In my own defense I served a full hitch,never ran afoul of the UCMJ and my DD214 reads "honorable".Assuming the same is true of you at least we can both say "hey,there are those who sacrificed far less than I did" at the same time we remain aware of...and honor...those who sacrificed more.
I’m glad he is home now.RIP.
I’m an in between’r, having graduated in 80 from HS. Our family has a lot of military in it. My nephews are in the service now.
I am in awe of all of you. I get choaked up at a moments notice when I read these stories.
I registered for the draft, first year since it was discontinued.
I would have served if called upon, but Carter had other plans.
Thank you for all that you do, whether your vets of WW11, Korea, VN, or of any other duty... You are appreciated by the majority of Americans.
God Bless you and your families for your sacrifices.
I always read these threads and hope to hear my old buddy Captain Gary Fors USMC remains have been recovered.
Although we were enlisted, he was a great buddy to us that never let his status as a pilot keep him from kidding around with us.
Will never forget the guy.
I grew up thinking the Army would be part of my future but the incredible waste of Viet Nam sickened me.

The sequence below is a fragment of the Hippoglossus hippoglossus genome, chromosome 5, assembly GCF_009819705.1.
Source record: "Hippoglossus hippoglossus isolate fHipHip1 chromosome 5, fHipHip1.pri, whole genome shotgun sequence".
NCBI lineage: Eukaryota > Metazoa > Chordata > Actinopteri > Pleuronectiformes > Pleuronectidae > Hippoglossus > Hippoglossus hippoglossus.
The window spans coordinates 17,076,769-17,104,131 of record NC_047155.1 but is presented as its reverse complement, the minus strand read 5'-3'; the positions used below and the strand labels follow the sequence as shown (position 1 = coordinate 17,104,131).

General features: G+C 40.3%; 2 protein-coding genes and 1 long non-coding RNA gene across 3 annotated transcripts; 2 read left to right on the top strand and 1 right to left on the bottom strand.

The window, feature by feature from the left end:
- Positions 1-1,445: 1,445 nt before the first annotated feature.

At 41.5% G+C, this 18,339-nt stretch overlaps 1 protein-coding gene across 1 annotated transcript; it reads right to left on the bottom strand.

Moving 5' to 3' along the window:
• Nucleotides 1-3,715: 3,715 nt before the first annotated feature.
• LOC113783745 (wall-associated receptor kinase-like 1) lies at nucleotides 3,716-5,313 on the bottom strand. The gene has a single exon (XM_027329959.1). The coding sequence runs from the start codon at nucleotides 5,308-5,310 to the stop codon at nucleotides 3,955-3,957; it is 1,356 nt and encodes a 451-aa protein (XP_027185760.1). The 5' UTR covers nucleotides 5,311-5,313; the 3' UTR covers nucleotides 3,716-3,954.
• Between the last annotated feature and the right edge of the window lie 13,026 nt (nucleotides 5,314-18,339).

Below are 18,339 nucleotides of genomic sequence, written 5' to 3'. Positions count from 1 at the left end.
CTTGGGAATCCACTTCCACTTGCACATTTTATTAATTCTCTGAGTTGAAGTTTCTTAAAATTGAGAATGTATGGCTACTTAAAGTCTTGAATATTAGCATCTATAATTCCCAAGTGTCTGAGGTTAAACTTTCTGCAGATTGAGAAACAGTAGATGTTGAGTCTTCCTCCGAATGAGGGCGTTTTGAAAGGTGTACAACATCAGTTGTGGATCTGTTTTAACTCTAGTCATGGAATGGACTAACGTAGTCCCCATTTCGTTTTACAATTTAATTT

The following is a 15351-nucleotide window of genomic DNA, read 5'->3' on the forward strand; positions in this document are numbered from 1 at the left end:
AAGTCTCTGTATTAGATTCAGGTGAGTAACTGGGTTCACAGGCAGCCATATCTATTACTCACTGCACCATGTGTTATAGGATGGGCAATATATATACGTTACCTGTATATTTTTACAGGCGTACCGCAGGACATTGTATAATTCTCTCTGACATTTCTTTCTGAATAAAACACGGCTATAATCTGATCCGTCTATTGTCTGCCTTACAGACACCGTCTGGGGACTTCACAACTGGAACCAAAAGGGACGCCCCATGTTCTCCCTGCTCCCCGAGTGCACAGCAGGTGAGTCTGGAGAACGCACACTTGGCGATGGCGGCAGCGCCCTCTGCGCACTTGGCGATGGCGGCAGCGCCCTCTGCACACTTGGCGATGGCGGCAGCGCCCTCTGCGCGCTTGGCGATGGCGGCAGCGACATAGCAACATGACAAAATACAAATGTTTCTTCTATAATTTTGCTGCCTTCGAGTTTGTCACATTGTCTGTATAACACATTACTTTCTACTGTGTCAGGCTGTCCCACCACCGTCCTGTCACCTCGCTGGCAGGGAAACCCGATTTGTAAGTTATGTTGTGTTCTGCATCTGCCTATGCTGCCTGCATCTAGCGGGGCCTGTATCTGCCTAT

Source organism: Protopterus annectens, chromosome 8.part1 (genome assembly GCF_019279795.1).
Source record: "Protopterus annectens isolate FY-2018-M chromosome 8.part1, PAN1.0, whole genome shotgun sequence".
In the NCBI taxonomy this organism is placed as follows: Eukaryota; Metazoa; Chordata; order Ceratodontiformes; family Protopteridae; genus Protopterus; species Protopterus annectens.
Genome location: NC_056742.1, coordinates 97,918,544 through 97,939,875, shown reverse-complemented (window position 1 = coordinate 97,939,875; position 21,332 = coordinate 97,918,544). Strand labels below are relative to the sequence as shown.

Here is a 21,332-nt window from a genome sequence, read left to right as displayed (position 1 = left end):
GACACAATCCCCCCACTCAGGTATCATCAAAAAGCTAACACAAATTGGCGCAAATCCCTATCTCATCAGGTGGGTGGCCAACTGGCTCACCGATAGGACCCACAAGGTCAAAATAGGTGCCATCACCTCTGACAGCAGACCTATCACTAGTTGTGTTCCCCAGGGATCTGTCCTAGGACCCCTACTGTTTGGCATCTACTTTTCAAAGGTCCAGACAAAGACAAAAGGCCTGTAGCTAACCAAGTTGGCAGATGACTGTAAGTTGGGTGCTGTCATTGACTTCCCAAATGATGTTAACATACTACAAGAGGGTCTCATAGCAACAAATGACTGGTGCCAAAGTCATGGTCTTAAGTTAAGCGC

A KIA from our high school class of ‘65 came back and I went to his funeral in our little Iowa town. Someone said only part of him was recovered.
A farm kid from the same class was an APC driver in VN. He drove over a mine and the explosion came up through the floor. Among other less serious injuries, he lost one testicle. He was granted a 95 percent disability.
He returned home, married a girl from the class of ‘68 and had several children.
I graduated from Kofa High School (Yuma, AZ) in the spring of 1967; I was just about 30-40 days shy of my 18th birthday. Although my grades were good (A- average college curricula track), there was no money for college. So I worked picking melons until I turned 18 in mid-July.
Went to the old post office downtown about noontime on my birthday and filled out my draft registration card. Then, since I was either going to enlist or be drafted, I went upstairs to see the recruiters.
It being 1967, the Air Force and Navy recruiting offices were closed with signs giving out-of-town telephone numbers if you wanted to contact them. They probably had waiting lists of young men wanting to enlist. The Army recruiter’s door had a handwritten note taped to it saying he would be out until mid-afternoon. The Marine Corps recruiter was in and the rest, as they say, is history.
Got my draft notice during third phase in bootcamp. DI told me to send it back with my service number (which I can still remember) and the reply “Currently on active service with the United States Marine Corps.”
Much later on, when I had a chance to learn about the hard work it was recruiting for the Marines during that unpopular war, I realized what Godsend it must have been for that SSgt to have a fully qualified recruit just walk into his office in mid-summer and ask to ship out immediately.